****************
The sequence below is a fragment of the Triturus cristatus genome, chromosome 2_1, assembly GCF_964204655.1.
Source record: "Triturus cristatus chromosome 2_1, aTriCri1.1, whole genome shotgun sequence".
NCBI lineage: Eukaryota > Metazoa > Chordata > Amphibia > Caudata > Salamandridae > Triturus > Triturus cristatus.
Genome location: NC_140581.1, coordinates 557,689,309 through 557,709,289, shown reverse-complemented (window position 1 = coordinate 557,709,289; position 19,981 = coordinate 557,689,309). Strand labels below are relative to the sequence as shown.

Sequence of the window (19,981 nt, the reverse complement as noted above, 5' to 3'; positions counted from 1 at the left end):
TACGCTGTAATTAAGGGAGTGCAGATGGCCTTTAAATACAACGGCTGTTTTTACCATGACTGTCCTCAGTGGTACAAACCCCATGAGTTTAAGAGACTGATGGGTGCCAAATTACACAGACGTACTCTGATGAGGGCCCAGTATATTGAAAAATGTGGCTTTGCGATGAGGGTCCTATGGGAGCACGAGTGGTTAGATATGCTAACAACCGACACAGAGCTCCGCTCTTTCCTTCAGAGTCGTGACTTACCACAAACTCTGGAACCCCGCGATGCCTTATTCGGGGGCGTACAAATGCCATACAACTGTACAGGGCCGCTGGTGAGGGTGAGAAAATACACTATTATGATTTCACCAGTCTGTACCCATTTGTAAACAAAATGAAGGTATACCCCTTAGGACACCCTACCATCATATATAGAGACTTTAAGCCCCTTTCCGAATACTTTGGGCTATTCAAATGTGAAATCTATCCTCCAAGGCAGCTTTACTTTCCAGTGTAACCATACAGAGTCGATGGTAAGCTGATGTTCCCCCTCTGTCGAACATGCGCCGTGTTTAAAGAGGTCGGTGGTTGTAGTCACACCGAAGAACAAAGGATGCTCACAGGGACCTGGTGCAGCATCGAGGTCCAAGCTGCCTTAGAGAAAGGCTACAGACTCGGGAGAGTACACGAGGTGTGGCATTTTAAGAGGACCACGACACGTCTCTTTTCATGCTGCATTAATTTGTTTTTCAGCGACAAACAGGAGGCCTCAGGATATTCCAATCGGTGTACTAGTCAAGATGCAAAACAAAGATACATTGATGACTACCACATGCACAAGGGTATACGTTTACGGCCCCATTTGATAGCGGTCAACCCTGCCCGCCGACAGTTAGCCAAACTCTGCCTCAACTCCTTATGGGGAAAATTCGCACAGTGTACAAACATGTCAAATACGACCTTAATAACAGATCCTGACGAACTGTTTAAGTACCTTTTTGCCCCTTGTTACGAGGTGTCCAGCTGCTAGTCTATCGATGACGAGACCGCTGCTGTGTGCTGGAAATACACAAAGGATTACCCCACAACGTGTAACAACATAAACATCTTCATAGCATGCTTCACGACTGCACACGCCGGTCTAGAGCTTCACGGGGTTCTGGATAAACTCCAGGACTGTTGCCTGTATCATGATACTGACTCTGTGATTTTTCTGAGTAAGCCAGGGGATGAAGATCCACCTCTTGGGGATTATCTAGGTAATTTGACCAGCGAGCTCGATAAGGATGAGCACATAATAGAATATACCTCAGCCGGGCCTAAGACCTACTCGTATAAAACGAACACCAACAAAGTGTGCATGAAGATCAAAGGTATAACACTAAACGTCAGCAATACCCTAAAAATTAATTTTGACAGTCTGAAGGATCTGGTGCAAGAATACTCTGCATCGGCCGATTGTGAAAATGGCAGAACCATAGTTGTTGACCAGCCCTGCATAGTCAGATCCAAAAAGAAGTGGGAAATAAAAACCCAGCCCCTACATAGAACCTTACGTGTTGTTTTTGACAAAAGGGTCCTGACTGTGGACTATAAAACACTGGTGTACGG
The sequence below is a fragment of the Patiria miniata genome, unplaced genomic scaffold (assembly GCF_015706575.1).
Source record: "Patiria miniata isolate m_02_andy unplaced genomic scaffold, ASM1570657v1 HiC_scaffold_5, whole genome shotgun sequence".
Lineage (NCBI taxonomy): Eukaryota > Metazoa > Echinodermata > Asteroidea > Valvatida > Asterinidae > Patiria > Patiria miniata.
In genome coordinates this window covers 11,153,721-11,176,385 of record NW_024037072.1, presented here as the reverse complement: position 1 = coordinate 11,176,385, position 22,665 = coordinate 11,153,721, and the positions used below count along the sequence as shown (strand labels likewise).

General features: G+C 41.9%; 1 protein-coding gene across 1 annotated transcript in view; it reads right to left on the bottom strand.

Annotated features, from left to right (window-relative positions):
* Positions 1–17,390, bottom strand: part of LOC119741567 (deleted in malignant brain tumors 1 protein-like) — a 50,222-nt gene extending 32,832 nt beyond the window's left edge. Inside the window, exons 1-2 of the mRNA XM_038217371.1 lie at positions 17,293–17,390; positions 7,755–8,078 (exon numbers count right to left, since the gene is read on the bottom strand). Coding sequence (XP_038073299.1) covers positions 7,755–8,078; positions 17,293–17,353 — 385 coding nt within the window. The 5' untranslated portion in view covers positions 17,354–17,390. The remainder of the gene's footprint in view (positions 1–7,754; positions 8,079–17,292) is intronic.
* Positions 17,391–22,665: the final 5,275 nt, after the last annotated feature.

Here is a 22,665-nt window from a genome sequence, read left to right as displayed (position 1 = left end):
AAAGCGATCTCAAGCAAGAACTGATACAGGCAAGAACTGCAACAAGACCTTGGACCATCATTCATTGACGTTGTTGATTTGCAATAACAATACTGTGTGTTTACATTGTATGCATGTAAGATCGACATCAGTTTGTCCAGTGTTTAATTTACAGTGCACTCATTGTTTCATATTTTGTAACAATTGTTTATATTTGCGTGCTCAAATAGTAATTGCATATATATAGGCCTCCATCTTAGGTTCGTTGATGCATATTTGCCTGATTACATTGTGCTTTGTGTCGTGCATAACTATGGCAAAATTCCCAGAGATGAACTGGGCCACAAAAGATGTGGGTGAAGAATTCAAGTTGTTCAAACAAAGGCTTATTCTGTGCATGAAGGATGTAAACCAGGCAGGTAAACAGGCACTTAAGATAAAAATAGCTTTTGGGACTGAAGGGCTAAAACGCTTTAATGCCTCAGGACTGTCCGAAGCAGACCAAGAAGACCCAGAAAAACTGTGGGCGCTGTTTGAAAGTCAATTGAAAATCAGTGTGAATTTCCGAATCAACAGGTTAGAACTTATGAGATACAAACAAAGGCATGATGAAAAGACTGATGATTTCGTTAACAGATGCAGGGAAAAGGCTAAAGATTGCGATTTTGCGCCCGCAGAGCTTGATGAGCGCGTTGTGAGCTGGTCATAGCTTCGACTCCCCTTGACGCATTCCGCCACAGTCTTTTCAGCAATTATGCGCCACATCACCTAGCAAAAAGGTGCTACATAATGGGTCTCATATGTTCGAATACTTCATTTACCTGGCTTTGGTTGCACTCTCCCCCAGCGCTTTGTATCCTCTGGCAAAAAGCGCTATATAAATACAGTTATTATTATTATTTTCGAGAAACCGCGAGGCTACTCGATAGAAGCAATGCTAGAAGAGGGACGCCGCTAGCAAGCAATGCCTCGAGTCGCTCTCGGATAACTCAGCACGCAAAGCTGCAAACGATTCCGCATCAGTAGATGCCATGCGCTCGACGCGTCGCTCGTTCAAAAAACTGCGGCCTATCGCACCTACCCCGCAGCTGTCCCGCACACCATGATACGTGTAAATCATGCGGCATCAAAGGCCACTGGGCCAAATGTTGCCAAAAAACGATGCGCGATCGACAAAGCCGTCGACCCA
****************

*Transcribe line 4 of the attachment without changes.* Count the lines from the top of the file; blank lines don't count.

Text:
Genome location: NC_140581.1, coordinates 557,689,309 through 557,709,289, shown reverse-complemented (window position 1 = coordinate 557,709,289; position 19,981 = coordinate 557,689,309). Strand labels below are relative to the sequence as shown.